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January 2011 Iraq suicide attacks
Location Baqubah, Karbala, and Tikrit, Iraq
Date January 18–20, 2011 (UTC+03:00)
Attack type
Car bombs, suicide bombing, shooting
Deaths At least 137
Non-fatal injuries
230+
Perpetrators Islamic State of Iraq (claimed; Tikrit attack)[1]
Suspected perpetrators
Al-Qaeda in Iraq


The January 2011 Iraq suicide attacks were a series of four consecutive suicide bombings in Iraq.

18 January attack

On 18 January 2011, a bomber killed 63 people and injured around 150 in the city of Tikrit.[2] The bombing occurred near a police facility where several hundred people were gathered.[2] The attack was blamed on a lack of security at the event; a local police official said that "[t]he security procedures weren't good. They did not meet the demands of such a gathering."[2] A local councilman, Abdullah Jabara, said that the attack was the work of Al-Qaeda, and was intended "to shake the security in the province and to bring back instability to Tikrit."[3]

19 January attacks

On 19 January, at least 15[4][5] people were killed in two attacks in the towns of Baqubah and Ghalbiyah, both located in the same region about 65 kilometres (40 mi) northeast of Baghdad.[5] In the incident in Baqubah, the attacker reportedly fired on guards at a police building before driving an ambulance with explosives into the building, where the vehicle was blown up.[5] This attack killed either 13[4] or 14[5] people, while injuring between 60 and 70.[4][5] The building collapsed after the attack, burying survivors of the initial explosion.[5] The bombing was estimated to have used 450 pounds (200 kg) of explosives and left a crater 7 feet (2.1 m) in diameter.[6]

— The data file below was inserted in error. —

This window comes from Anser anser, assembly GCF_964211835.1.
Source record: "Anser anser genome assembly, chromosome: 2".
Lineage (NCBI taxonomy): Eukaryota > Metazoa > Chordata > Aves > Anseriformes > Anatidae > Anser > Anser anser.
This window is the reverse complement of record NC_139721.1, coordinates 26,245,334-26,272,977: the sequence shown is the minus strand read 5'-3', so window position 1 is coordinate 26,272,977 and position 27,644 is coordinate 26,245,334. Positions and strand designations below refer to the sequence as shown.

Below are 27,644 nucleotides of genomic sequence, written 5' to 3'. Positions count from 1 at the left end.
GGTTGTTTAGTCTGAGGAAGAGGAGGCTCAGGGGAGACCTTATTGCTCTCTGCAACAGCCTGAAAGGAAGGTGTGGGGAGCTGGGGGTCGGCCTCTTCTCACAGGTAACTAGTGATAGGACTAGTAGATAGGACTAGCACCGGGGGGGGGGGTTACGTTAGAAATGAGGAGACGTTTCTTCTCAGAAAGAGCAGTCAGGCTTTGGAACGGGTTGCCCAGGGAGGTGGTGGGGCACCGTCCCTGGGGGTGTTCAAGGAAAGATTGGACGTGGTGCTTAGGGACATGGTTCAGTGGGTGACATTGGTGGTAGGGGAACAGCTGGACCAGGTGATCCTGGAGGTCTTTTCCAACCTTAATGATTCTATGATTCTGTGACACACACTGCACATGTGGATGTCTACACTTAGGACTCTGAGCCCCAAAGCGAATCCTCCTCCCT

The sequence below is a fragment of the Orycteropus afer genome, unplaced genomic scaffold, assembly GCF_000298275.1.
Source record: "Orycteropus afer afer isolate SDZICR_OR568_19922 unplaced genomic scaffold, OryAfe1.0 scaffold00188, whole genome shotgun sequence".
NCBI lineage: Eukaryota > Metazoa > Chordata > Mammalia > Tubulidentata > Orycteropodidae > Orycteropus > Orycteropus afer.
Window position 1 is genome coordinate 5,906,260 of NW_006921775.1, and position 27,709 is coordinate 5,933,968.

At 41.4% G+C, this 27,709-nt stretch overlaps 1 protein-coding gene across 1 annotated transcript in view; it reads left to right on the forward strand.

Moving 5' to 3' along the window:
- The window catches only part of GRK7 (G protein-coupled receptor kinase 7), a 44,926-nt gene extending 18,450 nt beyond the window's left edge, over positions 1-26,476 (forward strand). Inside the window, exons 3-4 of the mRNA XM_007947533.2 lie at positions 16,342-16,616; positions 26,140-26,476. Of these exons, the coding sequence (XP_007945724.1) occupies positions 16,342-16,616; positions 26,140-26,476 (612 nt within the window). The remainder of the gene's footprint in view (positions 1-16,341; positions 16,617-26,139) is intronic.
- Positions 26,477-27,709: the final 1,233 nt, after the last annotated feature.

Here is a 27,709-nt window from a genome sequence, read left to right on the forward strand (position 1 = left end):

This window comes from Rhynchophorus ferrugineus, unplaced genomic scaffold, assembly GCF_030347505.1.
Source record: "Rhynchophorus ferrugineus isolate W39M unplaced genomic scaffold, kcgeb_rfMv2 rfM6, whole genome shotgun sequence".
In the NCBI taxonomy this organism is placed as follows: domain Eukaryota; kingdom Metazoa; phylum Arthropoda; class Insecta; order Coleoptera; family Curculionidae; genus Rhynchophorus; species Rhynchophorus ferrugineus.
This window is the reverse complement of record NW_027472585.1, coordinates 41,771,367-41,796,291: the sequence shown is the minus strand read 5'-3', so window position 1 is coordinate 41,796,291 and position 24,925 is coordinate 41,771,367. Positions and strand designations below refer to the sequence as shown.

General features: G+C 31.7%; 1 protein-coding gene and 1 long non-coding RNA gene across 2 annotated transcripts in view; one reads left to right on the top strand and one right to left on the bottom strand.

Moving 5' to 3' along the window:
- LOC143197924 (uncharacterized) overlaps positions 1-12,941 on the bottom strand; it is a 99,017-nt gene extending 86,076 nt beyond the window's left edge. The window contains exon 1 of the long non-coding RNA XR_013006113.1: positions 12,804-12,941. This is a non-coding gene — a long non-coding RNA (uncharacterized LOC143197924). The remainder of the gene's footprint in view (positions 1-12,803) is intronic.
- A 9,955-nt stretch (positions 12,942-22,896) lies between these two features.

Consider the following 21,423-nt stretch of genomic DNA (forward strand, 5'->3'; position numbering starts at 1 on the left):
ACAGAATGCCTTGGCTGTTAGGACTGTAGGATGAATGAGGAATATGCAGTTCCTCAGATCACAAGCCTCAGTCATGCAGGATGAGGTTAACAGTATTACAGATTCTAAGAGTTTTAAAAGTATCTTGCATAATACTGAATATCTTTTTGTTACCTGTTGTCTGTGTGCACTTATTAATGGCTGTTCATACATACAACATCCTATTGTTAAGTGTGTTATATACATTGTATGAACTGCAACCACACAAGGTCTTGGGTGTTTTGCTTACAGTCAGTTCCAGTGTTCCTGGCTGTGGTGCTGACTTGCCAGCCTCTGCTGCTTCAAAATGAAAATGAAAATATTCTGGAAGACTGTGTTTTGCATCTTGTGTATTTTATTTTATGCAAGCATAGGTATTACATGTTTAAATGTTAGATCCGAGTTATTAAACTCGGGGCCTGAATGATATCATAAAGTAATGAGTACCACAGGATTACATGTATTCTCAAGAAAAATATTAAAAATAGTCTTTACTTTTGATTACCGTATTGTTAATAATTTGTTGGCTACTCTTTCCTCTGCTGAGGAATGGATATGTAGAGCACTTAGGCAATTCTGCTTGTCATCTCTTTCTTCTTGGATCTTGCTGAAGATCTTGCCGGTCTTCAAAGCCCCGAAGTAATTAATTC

In Ghalbiyah, a suicide bomber killed two people and injured 15 out of a crowd marching from Baghdad to Karbala, a holy city.[5] An official from the Diyala Governorate and three of his bodyguards were wounded in this incident.[5]

20 January attacks

On 20 January, at least 56 people died when two car bombs detonated near Karbala during the holy festival of Arba'een. In Baquba, three others were killed in a separate suicide bombing.[7][8]

See also

24 January 2011 Iraq bombings

References

  1. Leland, John (24 January 2011). "Bombings Continue Campaign Against Shiite Pilgrims in Karbala". The New York Times. http://www.nytimes.com/2011/01/25/world/middleeast/25iraq.html. Retrieved 24 January 2011. 
  2. 2.0 2.1 2.2 Sly, Liz (18 January 2011). "Suicide bomber kills dozens in Tikrit". The Washington Post. http://www.washingtonpost.com/wp-dyn/content/article/2011/01/18/AR2011011800356.html. 
  3. "Iraq's security forces targeted in two attacks". Christian Science Monitor. 19 January 2011. http://www.csmonitor.com/World/terrorism-security/2011/0119/Iraq-s-security-forces-targeted-in-two-attacks. Retrieved 19 January 2011. 
  4. 4.0 4.1 4.2 Sly, Liz (19 January 2011). "At least 15 killed in third straight day of suicide attacks in Iraq". The Washington Post. http://www.washingtonpost.com/wp-dyn/content/article/2011/01/19/AR2011011902739.html. Retrieved 19 January 2011. 
  5. 5.0 5.1 5.2 5.3 5.4 5.5 5.6 5.7 "Baquba ambulance suicide bomber targets Iraq police". BBC News Online. 19 January 2011. http://www.bbc.co.uk/news/world-middle-east-12223573. Retrieved 19 January 2011. 
  6. Leland, John (19 January 2011). "Insurgents Renew Attacks on Iraqi Security Troops". The New York Times. http://www.nytimes.com/2011/01/20/world/middleeast/20iraq.html. Retrieved 19 January 2011. 
  7. "Karbala car bombs kill dozens during Shia festival". BBC News Online. 20 January 2011. http://www.bbc.co.uk/news/world-middle-east-12242407. Retrieved 20 January 2011. 
  8. "Officials: Toll rises to 56 in Iraqi pilgrim blast". The Washington Post. 21 January 2011. http://www.washingtonpost.com/wp-dyn/content/article/2011/01/21/AR2011012100758.html. Retrieved 21 January 2011. [dead link]

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